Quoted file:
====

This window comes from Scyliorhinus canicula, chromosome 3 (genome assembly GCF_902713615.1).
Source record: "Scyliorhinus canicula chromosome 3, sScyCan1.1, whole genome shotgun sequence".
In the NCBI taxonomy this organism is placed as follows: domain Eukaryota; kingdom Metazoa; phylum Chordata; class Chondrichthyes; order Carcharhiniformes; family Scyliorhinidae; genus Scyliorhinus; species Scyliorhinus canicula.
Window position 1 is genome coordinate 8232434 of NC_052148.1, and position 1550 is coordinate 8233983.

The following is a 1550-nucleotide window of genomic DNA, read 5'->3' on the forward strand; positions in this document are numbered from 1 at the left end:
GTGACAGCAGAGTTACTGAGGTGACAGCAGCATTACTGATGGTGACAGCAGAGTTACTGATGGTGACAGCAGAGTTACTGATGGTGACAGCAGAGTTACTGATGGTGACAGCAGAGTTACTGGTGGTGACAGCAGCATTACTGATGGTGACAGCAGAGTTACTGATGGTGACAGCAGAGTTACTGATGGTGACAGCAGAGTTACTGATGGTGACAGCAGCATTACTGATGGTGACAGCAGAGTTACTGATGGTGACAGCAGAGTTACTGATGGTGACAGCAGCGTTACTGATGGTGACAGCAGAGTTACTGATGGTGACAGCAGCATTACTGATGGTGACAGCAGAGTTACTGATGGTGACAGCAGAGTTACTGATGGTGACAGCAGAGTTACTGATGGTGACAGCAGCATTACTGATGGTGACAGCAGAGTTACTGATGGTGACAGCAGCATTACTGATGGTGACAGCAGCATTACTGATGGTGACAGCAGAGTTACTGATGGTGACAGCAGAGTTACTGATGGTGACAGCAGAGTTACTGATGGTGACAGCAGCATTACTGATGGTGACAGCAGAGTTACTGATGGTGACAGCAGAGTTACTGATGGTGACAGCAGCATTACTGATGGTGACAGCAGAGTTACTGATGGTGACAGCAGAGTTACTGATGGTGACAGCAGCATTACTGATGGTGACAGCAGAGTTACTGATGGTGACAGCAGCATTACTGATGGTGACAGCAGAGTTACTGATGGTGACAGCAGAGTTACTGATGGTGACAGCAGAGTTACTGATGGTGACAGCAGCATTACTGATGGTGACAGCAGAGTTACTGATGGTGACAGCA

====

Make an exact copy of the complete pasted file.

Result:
This window comes from Scyliorhinus canicula, chromosome 3 (genome assembly GCF_902713615.1).
Source record: "Scyliorhinus canicula chromosome 3, sScyCan1.1, whole genome shotgun sequence".
In the NCBI taxonomy this organism is placed as follows: domain Eukaryota; kingdom Metazoa; phylum Chordata; class Chondrichthyes; order Carcharhiniformes; family Scyliorhinidae; genus Scyliorhinus; species Scyliorhinus canicula.
Window position 1 is genome coordinate 8232434 of NC_052148.1, and position 1550 is coordinate 8233983.

The following is a 1550-nucleotide window of genomic DNA, read 5'->3' on the forward strand; positions in this document are numbered from 1 at the left end:
GTGACAGCAGAGTTACTGAGGTGACAGCAGCATTACTGATGGTGACAGCAGAGTTACTGATGGTGACAGCAGAGTTACTGATGGTGACAGCAGAGTTACTGATGGTGACAGCAGAGTTACTGGTGGTGACAGCAGCATTACTGATGGTGACAGCAGAGTTACTGATGGTGACAGCAGAGTTACTGATGGTGACAGCAGAGTTACTGATGGTGACAGCAGCATTACTGATGGTGACAGCAGAGTTACTGATGGTGACAGCAGAGTTACTGATGGTGACAGCAGCGTTACTGATGGTGACAGCAGAGTTACTGATGGTGACAGCAGCATTACTGATGGTGACAGCAGAGTTACTGATGGTGACAGCAGAGTTACTGATGGTGACAGCAGAGTTACTGATGGTGACAGCAGCATTACTGATGGTGACAGCAGAGTTACTGATGGTGACAGCAGCATTACTGATGGTGACAGCAGCATTACTGATGGTGACAGCAGAGTTACTGATGGTGACAGCAGAGTTACTGATGGTGACAGCAGAGTTACTGATGGTGACAGCAGCATTACTGATGGTGACAGCAGAGTTACTGATGGTGACAGCAGAGTTACTGATGGTGACAGCAGCATTACTGATGGTGACAGCAGAGTTACTGATGGTGACAGCAGAGTTACTGATGGTGACAGCAGCATTACTGATGGTGACAGCAGAGTTACTGATGGTGACAGCAGCATTACTGATGGTGACAGCAGAGTTACTGATGGTGACAGCAGAGTTACTGATGGTGACAGCAGAGTTACTGATGGTGACAGCAGCATTACTGATGGTGACAGCAGAGTTACTGATGGTGACAGCA